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Everything you need to know about Computed Tomography (CT) & CT Scanning

IV Contrast

question1. Why do we use IV contrast material?
question2. Do you use serum creatinine levels or GFR in your practice for establishing risk prior to CT scanning?
question3. What is GFR and why is it a more accurate measure than simply getting a creatinine level?
question4. Why are GFR numbers different for Caucasians and African Americans?
question5. Are all CT scans with IV contrast done the same way?
question6. What type of IV contrast material do we use and why?
question7. At what temperature do we store IV contrast material?
question8. Why do you warm IV contrast?
question9. What is the advantage of Visipaque as written in the literature?
question10. When do you use Visipaque-320 and when Omnipaque-350?
question11. Does the concentration of contrast mean that higher concentrations are better (AKA-isn’t a higher number better)?
question12. What is the volume of IV contrast material we use?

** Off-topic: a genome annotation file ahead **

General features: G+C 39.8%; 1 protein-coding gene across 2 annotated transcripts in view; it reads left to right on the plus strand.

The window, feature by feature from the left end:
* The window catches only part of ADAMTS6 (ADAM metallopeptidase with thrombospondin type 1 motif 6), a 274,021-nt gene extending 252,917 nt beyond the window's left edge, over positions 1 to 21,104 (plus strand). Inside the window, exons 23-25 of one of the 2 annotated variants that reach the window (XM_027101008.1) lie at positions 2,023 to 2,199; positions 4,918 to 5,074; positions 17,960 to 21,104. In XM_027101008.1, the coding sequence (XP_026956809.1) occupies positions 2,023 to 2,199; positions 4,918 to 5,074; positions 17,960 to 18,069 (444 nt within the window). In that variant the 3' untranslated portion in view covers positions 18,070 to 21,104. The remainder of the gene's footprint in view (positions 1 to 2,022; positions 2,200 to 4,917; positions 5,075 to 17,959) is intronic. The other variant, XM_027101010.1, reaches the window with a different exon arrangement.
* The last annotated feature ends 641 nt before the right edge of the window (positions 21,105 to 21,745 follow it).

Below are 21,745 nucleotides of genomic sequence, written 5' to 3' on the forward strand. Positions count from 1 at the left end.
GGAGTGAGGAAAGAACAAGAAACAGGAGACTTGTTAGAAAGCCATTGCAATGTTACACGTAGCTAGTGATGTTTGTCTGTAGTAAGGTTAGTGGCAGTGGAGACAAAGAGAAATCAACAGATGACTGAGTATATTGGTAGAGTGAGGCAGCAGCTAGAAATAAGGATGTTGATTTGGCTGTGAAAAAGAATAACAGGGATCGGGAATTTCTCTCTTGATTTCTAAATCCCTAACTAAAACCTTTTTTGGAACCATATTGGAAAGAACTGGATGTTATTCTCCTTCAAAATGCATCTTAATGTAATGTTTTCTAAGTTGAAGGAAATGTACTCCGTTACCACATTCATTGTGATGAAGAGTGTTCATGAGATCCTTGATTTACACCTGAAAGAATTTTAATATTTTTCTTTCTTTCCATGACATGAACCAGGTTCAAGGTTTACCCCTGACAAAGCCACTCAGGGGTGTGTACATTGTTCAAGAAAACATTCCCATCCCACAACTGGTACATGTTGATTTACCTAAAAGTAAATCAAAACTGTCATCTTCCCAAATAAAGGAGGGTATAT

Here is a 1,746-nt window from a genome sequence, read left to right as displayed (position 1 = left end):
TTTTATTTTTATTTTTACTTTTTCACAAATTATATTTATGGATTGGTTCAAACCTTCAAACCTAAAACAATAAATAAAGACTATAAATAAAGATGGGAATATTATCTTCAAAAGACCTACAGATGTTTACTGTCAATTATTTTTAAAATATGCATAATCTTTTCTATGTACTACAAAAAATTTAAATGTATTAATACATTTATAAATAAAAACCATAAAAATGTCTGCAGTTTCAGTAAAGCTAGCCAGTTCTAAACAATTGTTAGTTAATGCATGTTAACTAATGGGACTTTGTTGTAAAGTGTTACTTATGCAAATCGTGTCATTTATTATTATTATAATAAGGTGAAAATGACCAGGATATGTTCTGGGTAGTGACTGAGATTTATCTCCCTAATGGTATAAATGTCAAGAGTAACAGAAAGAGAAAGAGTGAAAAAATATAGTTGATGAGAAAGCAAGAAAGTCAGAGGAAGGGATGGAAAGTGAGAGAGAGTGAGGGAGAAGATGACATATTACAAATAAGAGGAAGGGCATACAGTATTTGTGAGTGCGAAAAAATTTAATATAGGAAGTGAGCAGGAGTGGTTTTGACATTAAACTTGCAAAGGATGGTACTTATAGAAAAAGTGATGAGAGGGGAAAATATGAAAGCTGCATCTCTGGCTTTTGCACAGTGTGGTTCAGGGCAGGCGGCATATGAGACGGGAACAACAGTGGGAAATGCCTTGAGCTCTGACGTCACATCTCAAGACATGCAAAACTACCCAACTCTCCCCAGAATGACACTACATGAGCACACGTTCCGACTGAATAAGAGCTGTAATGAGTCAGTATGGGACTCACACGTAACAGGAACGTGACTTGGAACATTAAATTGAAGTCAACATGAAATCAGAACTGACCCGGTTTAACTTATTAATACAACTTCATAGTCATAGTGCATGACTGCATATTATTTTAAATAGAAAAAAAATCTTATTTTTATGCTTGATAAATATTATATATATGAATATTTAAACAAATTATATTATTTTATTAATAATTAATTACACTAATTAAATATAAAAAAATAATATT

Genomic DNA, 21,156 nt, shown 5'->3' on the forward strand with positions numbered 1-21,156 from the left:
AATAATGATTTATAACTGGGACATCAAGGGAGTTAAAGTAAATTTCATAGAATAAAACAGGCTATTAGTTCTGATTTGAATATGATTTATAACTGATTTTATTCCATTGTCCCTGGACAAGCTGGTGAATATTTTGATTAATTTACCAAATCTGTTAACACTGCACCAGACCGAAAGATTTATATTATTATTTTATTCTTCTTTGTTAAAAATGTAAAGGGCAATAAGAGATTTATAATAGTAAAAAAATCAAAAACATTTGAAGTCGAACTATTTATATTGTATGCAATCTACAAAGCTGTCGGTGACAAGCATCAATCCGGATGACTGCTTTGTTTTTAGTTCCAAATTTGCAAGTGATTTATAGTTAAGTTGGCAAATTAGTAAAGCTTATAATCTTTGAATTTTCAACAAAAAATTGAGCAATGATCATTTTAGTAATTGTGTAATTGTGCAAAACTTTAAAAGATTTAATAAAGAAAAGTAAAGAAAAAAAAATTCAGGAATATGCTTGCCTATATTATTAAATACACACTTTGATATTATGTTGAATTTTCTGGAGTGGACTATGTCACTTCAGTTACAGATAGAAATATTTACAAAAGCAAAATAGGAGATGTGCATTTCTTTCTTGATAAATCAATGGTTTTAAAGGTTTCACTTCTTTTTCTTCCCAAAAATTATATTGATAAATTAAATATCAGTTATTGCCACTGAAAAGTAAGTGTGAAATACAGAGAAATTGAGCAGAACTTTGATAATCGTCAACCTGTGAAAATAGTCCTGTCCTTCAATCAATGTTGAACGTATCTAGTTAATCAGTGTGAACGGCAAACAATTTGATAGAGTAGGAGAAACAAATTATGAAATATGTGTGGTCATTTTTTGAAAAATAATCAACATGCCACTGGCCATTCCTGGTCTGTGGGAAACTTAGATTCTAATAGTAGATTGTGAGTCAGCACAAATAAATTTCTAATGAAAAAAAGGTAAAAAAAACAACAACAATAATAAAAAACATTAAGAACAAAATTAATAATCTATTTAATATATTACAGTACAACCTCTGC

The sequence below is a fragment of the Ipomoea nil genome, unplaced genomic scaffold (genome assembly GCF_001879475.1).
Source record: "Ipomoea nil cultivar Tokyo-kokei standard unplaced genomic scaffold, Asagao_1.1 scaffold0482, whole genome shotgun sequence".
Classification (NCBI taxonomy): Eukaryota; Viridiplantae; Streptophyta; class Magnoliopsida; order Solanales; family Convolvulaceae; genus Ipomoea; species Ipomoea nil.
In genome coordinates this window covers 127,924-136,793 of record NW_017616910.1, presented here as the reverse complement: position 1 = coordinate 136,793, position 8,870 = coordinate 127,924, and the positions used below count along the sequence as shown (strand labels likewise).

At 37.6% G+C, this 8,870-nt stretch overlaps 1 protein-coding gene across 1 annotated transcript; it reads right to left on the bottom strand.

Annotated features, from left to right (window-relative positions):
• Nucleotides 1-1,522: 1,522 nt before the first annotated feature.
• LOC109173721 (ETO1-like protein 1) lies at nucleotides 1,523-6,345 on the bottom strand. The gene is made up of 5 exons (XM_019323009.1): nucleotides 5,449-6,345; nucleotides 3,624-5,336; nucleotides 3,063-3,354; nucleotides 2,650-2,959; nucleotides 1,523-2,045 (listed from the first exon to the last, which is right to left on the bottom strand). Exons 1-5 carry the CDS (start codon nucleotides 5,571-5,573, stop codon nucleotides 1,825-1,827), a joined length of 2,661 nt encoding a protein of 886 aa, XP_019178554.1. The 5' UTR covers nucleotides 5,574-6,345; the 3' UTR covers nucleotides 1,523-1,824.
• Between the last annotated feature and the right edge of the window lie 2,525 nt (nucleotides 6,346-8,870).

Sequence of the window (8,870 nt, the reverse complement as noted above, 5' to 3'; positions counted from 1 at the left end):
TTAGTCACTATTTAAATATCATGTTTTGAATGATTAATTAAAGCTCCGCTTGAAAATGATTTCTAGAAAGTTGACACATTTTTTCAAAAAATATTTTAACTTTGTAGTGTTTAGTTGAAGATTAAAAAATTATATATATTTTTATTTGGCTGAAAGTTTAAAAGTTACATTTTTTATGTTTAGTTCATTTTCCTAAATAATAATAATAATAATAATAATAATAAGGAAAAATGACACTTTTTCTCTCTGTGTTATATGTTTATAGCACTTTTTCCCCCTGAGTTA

question13. What patients are considered high risk patients for IV contrast for CIN?
question14. Do we have set cutoffs for creatinine levels and if so what are they?
question15. Can we pretreat patients who have borderline renal function? If yes then how?
question16. Should patients be NPO for CT scanning? If yes for how long?
question17. What are the common volumes of contrast used for IV injection?
question18. What kind of IV access is ideal for use for IV contrast injection?
question19. Has there been any new developments in technology that may help us high injection rates in patients who can not tolerate an 18g needle (or at times even a 20g)?
question20. Can any IV the patient has in place be used to inject the contrast material?
question21. Can we use a central line or a PICC line for injection?
question22. What about the new “purple PICC/central lines” I hear about?
question23. What are some of the common normal “side effects” of IV contrast agents?
question24. Is there a relationship between patients receiving chemotherapy and CIN?
question25. Is it ok for patients to have both an MR and a CT with contrast on the same day?